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Blog benefits: four years and 500 posts later

I celebrate a double celebration this month. My personal blog is four years old and I’ll reach 500 posts.

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We need a cake. The numbers tell the story.

  • Four years
  • 500 blog posts
  • 300,000 words
  • 10,000 to 15,000 unique visitors per month

Blogging landed me my job at Ketchum, and played a significant role when I was President of the CIPR in 2014.

It landed book deals with Wiley for the CIPR’s Social Media Panel in Share This and Share This Too. Likewise the Kogan Page book Chartered Public Relations.

It landed a deal for Steve Earl and I with Bloomsbury for Brand Anarchy and Brand Vandals.

There’s almost certainly more to come.

It has been the catalyst for crowdsourcing projects such as #PRstack, #FuturePRoof, a community of theory and practice, and a learning and development project in the works.

Blogging with purpose

My blog tells the story of the media, marketing and public relations businesses as they rapidly modernise. It promotes the benefit of public relations for organisational and public good.

It has become a personal shop window for media comment and speaking opportunities. It helped land a regular slot on The Drum. It generates a steady stream of new business opportunities and meetings with third party vendors.

The combination of my blog and Twitter has led to meeting all sorts of incredible people around the world. Therein lies the absolute benefit of blogging. It’s a very social form of media.

I started this blog after leaving Speed in 2012. You can read the first post for yourself. The most popular posts are a primer on Grunigthe future of public relationsmodernisation, and midlife.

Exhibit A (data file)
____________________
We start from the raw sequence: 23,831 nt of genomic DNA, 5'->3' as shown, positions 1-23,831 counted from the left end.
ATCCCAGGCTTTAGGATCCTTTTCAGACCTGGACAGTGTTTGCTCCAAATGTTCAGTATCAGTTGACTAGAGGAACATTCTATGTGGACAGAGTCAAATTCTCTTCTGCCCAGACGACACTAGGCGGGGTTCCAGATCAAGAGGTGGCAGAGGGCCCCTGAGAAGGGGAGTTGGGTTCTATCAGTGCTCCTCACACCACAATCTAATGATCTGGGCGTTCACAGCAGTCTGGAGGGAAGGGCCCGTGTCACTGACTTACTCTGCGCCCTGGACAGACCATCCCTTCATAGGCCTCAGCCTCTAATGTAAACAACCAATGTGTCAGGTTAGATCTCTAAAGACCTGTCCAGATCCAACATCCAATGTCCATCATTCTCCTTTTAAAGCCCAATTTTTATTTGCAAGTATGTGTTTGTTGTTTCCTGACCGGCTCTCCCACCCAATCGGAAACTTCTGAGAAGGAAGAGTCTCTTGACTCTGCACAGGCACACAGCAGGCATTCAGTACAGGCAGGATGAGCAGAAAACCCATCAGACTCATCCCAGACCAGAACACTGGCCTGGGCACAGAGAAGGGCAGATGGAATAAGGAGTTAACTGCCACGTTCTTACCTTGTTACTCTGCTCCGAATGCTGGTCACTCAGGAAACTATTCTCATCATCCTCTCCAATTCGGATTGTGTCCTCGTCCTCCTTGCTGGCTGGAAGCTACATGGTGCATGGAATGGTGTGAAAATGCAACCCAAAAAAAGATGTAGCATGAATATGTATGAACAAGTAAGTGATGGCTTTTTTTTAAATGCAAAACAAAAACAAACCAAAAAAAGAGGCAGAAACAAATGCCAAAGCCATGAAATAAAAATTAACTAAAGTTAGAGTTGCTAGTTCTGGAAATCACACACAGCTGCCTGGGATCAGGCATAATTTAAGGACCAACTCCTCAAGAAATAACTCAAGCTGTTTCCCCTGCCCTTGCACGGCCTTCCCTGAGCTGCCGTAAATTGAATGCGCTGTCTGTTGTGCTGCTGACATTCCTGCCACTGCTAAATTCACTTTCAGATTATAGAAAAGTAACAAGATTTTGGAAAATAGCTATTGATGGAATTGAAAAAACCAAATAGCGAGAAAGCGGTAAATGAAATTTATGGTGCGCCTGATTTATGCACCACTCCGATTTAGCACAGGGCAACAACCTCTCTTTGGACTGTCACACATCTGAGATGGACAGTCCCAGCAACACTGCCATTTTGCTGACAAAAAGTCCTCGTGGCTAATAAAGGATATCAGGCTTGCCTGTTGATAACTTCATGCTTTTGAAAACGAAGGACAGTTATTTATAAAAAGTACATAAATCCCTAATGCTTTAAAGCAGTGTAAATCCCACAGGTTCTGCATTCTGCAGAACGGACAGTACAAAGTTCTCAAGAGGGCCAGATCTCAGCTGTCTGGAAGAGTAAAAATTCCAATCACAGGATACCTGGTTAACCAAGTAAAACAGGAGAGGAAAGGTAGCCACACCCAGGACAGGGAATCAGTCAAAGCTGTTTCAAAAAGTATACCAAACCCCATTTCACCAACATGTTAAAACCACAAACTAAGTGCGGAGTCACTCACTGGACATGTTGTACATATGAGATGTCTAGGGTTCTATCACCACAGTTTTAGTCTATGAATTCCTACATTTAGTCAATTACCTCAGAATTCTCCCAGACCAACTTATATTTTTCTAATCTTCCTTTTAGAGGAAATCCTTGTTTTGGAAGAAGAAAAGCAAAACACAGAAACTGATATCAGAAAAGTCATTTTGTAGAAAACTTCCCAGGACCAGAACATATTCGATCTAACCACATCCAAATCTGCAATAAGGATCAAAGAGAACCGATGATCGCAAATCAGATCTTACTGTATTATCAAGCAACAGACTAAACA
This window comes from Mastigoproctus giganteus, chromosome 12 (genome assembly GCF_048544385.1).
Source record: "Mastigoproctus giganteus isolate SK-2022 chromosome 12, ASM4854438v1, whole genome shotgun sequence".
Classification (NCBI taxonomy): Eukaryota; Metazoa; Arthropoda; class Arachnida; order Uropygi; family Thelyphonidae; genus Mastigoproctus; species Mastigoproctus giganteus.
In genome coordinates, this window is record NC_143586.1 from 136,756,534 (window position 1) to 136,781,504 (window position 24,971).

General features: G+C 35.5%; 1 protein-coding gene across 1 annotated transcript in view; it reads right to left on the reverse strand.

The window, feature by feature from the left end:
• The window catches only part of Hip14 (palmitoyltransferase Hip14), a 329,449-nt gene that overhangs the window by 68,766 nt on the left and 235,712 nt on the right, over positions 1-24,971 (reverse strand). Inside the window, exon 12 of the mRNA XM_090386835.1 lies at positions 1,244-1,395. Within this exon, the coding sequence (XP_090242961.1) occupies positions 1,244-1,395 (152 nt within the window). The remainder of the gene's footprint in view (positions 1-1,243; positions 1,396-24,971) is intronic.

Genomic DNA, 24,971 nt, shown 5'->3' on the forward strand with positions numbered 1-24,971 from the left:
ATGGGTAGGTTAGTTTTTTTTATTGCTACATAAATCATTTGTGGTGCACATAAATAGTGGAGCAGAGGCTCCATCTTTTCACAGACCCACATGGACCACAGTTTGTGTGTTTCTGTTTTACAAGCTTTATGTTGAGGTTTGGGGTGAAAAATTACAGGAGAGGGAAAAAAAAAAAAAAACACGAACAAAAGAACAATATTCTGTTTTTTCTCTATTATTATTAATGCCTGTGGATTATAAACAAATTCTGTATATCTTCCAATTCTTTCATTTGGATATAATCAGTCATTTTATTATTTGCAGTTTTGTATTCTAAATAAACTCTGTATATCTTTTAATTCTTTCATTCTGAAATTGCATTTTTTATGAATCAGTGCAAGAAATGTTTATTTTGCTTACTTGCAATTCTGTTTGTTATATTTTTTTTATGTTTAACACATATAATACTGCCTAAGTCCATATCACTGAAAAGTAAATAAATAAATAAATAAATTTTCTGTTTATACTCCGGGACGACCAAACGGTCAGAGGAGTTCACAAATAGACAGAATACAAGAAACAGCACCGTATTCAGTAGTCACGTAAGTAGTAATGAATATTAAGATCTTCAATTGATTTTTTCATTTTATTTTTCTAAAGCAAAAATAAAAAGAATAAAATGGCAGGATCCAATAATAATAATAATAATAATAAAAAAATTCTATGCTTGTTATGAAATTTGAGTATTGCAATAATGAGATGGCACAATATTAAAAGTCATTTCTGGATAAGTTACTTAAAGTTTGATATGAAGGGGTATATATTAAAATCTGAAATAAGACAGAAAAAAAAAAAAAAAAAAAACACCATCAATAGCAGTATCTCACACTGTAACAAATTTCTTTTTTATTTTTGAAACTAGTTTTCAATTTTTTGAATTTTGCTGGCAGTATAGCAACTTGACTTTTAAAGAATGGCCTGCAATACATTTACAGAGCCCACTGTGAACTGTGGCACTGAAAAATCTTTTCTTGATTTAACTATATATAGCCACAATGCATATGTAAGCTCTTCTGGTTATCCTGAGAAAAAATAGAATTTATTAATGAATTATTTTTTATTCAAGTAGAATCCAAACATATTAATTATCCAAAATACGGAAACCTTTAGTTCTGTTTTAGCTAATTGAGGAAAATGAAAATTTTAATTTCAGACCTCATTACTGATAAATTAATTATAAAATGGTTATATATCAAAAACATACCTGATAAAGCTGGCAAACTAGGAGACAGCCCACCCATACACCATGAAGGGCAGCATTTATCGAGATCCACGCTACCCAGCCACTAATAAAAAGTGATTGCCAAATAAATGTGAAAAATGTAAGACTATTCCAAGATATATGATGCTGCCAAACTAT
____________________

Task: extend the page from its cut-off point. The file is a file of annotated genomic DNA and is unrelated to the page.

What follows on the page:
If there’s a lesson, it’s that how-to and personal content is the most popular and has longevity. Each of these posts is several years old and yet has an average read time of five to seven minutes, and continues to attract thousands of readers per year.

Blog as a community

I owe everyone that reads, comments and shares my blog posts, huge thanks for your encouragement. Writing has become firmly embedded in my personal psyche. It’s what I do. It’s how I learn and meet people.

There’s no magic. I write stuff that I’m interested in or people pitch me; and I invite other people with interesting stories to contribute.

It takes motivation and discipline. Bloggers come and go. The web is littered with blogs started on a wave of enthusiasm that quickly die.

Consistency helps build relationships. People know where they stand.

Humility is key. There’s no room for ego. I don’t always get it right but by thinking out loud and engaging in comments I always get to a better place.

What’s next? More of the same

There have been very few changes to my blog in the last four years. The look and feel remains the same and will continue to do so.

I write faster than I ever have done. This post like all others began life as a Note on my iPhone. It works. There’s no need for fancy technology.

Almost all my copy is edited and proofed before I hit publish. Thanks Sarah.

Mark 2020 in your diary. That’s when I aim to hit my 1,000th post. In the meantime thank you for reading, commenting and sharing.

Please send cake courtesy of Ketchum in London. Alternatively I’m running the Great North Run next weekend and fundraising for the Sunshine Fund in the North East of England.

Thank you.

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Stephen Waddington

Partner and Chief Engagement Officer, Ketchum and Visiting Professor in Practice, Newcastle University.

6 Comments

  1. Always interesting and includes spot on insight & tips. To keep that going consistently for four years is a great achievement. Congratulations to all those involved and look forward to more ??

  2. Well done Wadds – and thank you for existing.
    Still think you should do the lunch with interviews – you write with great insight and the lunch interview format would allow you to reveal your talent for colour in your writing.

  3. I skim far too many email headers each day, blowing away most, but I either open yours or save them to read later. Which I usually manage to do. I’m interested in UK geography, so I look up in Google maps for some of the places you mention. Congratulations on your landmark numbers.

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